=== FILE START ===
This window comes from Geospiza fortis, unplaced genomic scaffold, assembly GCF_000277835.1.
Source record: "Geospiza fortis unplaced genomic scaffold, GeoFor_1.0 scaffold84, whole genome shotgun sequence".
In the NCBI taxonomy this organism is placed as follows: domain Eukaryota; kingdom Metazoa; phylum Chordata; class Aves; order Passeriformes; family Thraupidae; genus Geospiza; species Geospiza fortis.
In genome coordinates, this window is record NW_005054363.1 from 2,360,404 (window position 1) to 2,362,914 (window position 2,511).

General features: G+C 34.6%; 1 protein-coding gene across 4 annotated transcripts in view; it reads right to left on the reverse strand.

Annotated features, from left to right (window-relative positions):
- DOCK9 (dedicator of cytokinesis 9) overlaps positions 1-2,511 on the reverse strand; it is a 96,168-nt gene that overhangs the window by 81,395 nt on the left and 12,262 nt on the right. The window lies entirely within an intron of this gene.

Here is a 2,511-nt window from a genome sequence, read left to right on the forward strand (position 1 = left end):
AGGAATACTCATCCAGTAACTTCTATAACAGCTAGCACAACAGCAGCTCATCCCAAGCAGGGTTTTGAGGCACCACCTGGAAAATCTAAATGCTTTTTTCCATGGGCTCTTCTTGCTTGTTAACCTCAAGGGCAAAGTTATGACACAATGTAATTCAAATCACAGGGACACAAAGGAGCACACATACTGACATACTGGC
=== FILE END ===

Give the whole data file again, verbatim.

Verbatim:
This window comes from Geospiza fortis, unplaced genomic scaffold, assembly GCF_000277835.1.
Source record: "Geospiza fortis unplaced genomic scaffold, GeoFor_1.0 scaffold84, whole genome shotgun sequence".
In the NCBI taxonomy this organism is placed as follows: domain Eukaryota; kingdom Metazoa; phylum Chordata; class Aves; order Passeriformes; family Thraupidae; genus Geospiza; species Geospiza fortis.
In genome coordinates, this window is record NW_005054363.1 from 2,360,404 (window position 1) to 2,362,914 (window position 2,511).

General features: G+C 34.6%; 1 protein-coding gene across 4 annotated transcripts in view; it reads right to left on the reverse strand.

Annotated features, from left to right (window-relative positions):
- DOCK9 (dedicator of cytokinesis 9) overlaps positions 1-2,511 on the reverse strand; it is a 96,168-nt gene that overhangs the window by 81,395 nt on the left and 12,262 nt on the right. The window lies entirely within an intron of this gene.

Here is a 2,511-nt window from a genome sequence, read left to right on the forward strand (position 1 = left end):
AGGAATACTCATCCAGTAACTTCTATAACAGCTAGCACAACAGCAGCTCATCCCAAGCAGGGTTTTGAGGCACCACCTGGAAAATCTAAATGCTTTTTTCCATGGGCTCTTCTTGCTTGTTAACCTCAAGGGCAAAGTTATGACACAATGTAATTCAAATCACAGGGACACAAAGGAGCACACATACTGACATACTGGC